Repaying debts

However much you borrow you will have to repay the loan by the end of your chosen term, together with the interest it has accrued. There are two ways to pay off your mort­­gage: you can either make monthly repayments towards the capital and interest or opt to pay off just the interest each month.

Repayment mortgages
Each month you pay back some of the capital you borrowed to buy your home and some of the interest. In the early years the majority of your monthly repayments go towards paying off the interest but in later years they reduce the capital you owe. By the end of your chosen mortgage term you will have cleared the loan.

Interest-only mortgage
This is a mortgage where only the interest is repaid each month. At the end of the term you have to find cash to repay the capital you borrowed. You could do this by selling your property, for example, with an inheritance or with the proceeds of an investment vehicle. Most borrowers will choose one of the following:

There are several different kinds of endowment policy but all pool your money with that of other investors and invest at least some of the fund in the stock market.

If you choose an endow­ment-backed mortgage you are taking a risk: the invest­ment may not perform as well as expected and you could end up with a gap between the value of your endowment and the amount you have to repay.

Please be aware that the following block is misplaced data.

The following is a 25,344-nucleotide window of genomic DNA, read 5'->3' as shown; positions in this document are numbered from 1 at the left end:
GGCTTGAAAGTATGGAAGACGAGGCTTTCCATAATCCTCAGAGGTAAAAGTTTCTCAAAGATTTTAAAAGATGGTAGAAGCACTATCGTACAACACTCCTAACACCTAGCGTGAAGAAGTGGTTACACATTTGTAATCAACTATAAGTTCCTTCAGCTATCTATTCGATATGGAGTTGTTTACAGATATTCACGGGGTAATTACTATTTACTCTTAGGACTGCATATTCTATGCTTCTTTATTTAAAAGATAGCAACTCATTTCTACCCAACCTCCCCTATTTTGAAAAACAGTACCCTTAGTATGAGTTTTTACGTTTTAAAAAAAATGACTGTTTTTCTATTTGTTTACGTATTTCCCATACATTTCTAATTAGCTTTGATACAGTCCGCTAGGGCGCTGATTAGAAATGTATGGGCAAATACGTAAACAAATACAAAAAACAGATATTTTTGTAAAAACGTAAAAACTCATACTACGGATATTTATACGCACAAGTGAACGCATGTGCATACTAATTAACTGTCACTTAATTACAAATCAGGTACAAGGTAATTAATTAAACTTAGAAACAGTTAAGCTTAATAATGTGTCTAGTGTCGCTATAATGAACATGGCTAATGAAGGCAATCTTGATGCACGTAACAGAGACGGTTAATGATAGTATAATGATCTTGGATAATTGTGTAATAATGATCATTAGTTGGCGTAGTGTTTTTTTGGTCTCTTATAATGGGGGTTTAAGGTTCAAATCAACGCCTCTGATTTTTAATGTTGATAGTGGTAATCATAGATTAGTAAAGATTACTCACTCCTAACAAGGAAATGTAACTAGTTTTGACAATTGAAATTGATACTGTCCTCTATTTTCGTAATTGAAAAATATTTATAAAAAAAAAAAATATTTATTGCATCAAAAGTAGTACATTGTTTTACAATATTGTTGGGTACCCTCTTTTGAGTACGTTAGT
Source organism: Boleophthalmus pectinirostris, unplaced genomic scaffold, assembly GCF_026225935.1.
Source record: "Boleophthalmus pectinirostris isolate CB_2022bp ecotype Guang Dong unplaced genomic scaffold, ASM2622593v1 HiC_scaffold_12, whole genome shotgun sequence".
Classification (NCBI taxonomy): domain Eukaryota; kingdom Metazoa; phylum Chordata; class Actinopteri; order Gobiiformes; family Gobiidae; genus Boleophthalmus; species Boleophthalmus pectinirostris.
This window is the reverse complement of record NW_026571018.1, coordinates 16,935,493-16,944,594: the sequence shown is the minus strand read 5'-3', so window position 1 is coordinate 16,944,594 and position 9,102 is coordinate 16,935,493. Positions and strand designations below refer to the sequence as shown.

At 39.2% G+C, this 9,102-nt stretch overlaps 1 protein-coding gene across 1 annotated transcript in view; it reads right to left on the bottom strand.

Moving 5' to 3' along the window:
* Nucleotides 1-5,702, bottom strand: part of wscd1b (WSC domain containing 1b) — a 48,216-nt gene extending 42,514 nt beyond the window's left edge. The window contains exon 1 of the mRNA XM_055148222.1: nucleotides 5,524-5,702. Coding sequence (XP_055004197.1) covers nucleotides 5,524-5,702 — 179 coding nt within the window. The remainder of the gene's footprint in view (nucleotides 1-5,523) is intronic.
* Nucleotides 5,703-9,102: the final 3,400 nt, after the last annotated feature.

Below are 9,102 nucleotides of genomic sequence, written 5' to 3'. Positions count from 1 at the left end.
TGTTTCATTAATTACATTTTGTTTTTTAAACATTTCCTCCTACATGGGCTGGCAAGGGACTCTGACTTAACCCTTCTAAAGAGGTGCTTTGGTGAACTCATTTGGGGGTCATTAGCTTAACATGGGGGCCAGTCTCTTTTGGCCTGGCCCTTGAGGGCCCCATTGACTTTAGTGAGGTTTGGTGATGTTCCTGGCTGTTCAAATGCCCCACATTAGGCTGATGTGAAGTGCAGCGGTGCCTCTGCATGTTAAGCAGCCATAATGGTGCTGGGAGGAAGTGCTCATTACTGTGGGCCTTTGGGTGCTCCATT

If you’re concerned that your policy won’t make enough to pay off your mort­gage, you can increase your payments, pay off some of your mortgage as a lump sum or through regular payments, start up another investment such as an ISA, or combine some of these elements.

Unlike other investments, endowments include life insurance. This will cover your debt should you die before the end of the mortgage term.

Individual savings accounts (ISAs) offer you the chance to earn money on your invest­ment without paying income tax or facing a capital gains tax bill when you withdraw your cash.

To earn enough to repay your mortgage you will prob­ably need to invest in some sort of equity ISA, which means having exposure to the stock market. There are no guaran­tees that your invest­ment will grow enough to cover the capital you need to repay.

You can back an interest-only loan with a personal pension. At the end of your mort­gage term you withdraw a tax-free lump sum from your pension pot to pay off your mortgage debt. You must be aged 50 or over at this time and you can only take out up to a quarter of the fund.

Like other investments, the pension may not grow enough to enable you to pay off the capital you owe.